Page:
Well I got sidetracked yesterday and missed my attempt to post “A blogpost a day”.
In one of Peter’s blog posts, he sparked an idea for establishing character abilities that are dependent on Stat scores rather than a developed skill, stat bonus or level. For those that follow my blog posts, I’ve been in the process of reducing the # of total skills and trying to decouple level from intrinsic ability so this had an immediate appeal. Tying into RMU and past RM optional rules, I’m calling them “Feats”. Each stat has a corresponding function that uses the full stat value for resolution. Some benefits:
- Despite a strong argument for eliminating stat 1-100 scores and just using stat bonuses, this adds functionality for the use of d100 stats.
- Stat dependent abilities are “level-less” and give even low level players competencies.
- Inherent abilities improve the potency of 1st and low level characters despite the lack of skill levels.
- It makes sense. ie Even a 1st level character with a very high strength should be able to perform acts of strength as well as a high-level character with the same stat score.
This is a work in progress and needs much more thought and testing, but I have sent the outline to my players to incorporate into the next game session. (they call them “Interoffice Rule Memos”—I generally make changes or adjustments every session). We will try to assess and fine tune based on gameplay and feedback.
Each Stat gets a corresponding “Feat”. When performing a feat, the GM assigns a difficulty level (+30 to -150) and the player rolls adding their STAT SCORE. If the roll is over 100 that attempted Feat succeeds. Depending on the Feat, the GM may elect to use % success as well.
Of Strength. Attempts at a short, finite burst of strength to lift, move, break or bend an object. Use RMU Feat of Strength rules for guidelines)
Of Quickness. Used for “Alternate Initiative Rules” or quick bursts of speed. (replaces quick draw and similar skills)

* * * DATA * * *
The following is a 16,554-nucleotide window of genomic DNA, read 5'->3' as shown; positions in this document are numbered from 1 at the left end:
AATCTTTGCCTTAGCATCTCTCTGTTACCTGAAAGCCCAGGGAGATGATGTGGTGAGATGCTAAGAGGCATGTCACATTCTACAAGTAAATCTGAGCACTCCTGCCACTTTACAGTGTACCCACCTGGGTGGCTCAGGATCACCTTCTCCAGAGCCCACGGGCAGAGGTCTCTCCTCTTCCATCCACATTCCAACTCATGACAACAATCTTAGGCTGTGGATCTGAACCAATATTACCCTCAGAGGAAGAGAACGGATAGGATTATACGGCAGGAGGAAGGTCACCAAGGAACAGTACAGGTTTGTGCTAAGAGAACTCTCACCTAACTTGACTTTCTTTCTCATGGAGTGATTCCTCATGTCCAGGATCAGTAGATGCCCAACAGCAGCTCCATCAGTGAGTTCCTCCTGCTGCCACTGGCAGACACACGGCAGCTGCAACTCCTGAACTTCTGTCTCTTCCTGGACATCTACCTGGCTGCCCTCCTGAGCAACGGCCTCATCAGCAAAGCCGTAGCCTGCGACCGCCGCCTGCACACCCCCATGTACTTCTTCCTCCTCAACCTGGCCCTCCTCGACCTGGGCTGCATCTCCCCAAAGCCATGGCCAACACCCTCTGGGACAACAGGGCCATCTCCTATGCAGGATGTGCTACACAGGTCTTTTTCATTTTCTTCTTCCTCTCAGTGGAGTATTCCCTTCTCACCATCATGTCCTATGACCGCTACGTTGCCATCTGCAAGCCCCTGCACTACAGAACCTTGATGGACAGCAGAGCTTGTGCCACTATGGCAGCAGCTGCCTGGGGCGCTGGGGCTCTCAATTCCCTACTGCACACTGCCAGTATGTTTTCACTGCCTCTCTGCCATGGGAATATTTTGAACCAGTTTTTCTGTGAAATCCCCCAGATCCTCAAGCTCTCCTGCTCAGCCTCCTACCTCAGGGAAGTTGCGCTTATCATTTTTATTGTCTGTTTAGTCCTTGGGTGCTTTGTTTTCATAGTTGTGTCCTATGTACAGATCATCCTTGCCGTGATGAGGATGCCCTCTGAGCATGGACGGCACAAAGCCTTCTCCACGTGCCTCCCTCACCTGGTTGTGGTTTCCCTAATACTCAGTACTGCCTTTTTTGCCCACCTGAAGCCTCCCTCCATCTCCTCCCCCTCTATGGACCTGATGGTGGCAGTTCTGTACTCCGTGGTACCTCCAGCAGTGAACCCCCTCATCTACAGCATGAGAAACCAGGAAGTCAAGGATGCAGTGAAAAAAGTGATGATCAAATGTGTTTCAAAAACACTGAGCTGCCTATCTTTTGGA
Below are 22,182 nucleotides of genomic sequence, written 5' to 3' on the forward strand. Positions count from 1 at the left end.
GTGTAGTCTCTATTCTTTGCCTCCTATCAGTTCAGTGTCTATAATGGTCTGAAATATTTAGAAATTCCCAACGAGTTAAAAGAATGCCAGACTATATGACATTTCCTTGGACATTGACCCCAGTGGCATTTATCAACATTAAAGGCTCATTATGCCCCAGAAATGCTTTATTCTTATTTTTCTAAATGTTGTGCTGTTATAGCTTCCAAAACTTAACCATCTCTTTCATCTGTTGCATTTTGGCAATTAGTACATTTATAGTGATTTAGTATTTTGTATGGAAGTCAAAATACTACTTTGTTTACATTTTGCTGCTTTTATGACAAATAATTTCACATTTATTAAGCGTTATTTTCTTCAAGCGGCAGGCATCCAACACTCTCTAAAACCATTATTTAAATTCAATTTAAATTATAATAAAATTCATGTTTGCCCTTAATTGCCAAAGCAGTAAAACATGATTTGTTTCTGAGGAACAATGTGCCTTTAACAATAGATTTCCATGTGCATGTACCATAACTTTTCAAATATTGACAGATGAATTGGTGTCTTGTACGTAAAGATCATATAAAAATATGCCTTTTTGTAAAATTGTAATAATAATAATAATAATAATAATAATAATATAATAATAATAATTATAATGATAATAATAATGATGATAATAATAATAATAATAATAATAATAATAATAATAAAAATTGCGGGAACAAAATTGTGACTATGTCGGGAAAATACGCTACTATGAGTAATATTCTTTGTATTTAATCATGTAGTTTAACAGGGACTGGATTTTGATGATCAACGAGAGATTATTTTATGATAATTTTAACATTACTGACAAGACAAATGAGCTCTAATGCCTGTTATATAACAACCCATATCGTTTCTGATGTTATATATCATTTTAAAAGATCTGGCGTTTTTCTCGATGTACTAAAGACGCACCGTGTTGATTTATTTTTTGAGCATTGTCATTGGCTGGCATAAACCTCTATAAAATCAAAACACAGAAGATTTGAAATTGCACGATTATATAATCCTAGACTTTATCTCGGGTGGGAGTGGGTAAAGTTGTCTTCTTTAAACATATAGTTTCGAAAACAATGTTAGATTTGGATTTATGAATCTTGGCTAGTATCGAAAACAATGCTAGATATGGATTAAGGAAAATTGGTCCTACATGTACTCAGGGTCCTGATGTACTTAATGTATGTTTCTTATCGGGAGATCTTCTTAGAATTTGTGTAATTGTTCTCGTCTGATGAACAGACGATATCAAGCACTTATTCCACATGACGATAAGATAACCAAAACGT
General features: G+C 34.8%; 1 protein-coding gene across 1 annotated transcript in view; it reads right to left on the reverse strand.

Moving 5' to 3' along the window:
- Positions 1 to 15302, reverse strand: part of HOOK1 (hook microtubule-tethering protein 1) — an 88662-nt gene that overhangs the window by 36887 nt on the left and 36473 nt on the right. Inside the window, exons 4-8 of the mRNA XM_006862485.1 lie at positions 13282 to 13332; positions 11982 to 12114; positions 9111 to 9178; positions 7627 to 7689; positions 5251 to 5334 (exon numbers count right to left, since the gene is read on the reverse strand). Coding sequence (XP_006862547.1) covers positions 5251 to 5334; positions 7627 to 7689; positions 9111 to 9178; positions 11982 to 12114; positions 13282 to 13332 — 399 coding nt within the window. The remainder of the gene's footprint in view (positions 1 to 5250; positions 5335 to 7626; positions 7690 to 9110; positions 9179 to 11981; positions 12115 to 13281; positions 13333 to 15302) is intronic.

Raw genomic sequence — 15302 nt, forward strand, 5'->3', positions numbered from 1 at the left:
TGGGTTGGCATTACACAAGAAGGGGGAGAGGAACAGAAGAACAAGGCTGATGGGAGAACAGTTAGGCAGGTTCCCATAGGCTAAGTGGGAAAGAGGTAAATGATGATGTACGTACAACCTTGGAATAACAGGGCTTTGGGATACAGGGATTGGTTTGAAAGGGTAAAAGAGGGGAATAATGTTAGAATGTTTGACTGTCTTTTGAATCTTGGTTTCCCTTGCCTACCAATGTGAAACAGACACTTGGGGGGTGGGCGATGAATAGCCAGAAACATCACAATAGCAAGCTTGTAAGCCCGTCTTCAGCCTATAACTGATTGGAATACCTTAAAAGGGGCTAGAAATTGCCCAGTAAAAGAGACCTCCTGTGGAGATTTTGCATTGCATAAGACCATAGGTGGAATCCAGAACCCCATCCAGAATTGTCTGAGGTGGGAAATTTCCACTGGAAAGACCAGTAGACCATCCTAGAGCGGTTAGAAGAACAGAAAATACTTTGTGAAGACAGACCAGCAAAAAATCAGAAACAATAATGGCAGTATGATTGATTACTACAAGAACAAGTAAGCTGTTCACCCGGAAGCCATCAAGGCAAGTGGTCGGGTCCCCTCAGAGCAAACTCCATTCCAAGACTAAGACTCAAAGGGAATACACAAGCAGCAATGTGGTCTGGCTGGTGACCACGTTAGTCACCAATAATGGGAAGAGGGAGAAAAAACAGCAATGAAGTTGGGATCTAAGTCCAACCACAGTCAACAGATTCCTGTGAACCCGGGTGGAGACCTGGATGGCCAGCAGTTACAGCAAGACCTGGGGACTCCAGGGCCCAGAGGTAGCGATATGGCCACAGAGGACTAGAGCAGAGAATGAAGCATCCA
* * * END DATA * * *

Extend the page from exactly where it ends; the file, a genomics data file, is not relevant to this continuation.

Of Constitution. Used for saves vs. Poison and Disease. We replaced normal level assignments for poisons and disease with Difficulty rating.
Of Agility. For use in responding to general maneuvers requiring hand/eye coordination, bodily movements. Also replaces “Dodge” skill. (opposing roll between dodge and attack OB, dodger can’t attack or parry, if Dodge skill fails, dodger loses DB vs attack)
Of Intuition. This is the “Sixth Sense” of the character. This could work passively—a GM could ask for a perception roll and use the Intuition stat score instead. Players shouldn’t rely on this as a skill, but in very rare or special circumstances. A GM could also just roll for the player with the highest Int. Score.
Of Memory. Used when a character/player wants to recollect something from the past.
Of Presence. Used when trying to influence another: charm, convince, persuade, intimidate etc.
Of Self Discipline. Used for saves v. Fear, Shock or Disorientation.
Of Empathy. Hmmm (this needs more work?)…the ability to sense others mood or temperament or to soothe/calm an animal or emotional person.
Of Reasoning. The ability to correlate info, make conjectures or make mental assessment of facts.
You’ll note that these Feats merge some skills, some RR’s and some special rules into a simpler framework. This ties these abilities directly to the player’s inherent abilities (stats) and not a level based resolution or a skills with marginal utilitity. I especially like taking the level assignment from poison, disease and even fear and using the maneuver penalty scale instead.
4 thoughts on “Rolemaster Rule Hack: Inherent stat abilities.”
With my group, we do exactly as you are proposing, with a twist.
Since I want to consider the character racial bonus in the mix, I have them roll a D20, and add the Stat Bonus.
I tend to use 20 as a target number for a challenging task, 30 for really difficult assignments.
– ST to break/lift things
– AG to catch stuff mid-air and other hand/eye coordination
– QU to “think fast” and move out of the way of incoming things
– SD to fight off sleep during guard duty and also to wake up when a character shakes you (this is easier, but for elves it’s really a challenge)
– ME to remember facts (I use this to remember stuff to the players when I believe it matters and they are forgetting)
– RE to correlate facts (when I believe a smart character would realize something the players are not)
– PR to leave a good impression on an NPC
– IN to make a lucky choice (mostly only for Channeling users)
As you can see, most of these also replace some skill mechanics. We use the stats when the character has not trained any skill that could help in the situation, and I determine that despite that they should have a good chance of success.
We also use the Innate Stat Abilities from RMCIII, so players are encouraged to shine in one or two stats.
that’s great! I was using a simpler, informal version like yours, but I liked Peters suggestion to use d1-100 plus the stat score to emulate maneuver resolution.
I’ve been using stat bonuses for ages to make rolls like Voriig mentioned, but we go for a simple “add your stat bonus (including all racial modifiers) to a d100 roll and go from there” model. I dislike adding more rules and things like feats and talents when there’s a very simple role mechanic that can already be used.
We also used the d20 bonus for some stats in specific situations. For example, the Str bonus on d20 was always added to Melee concussion damage.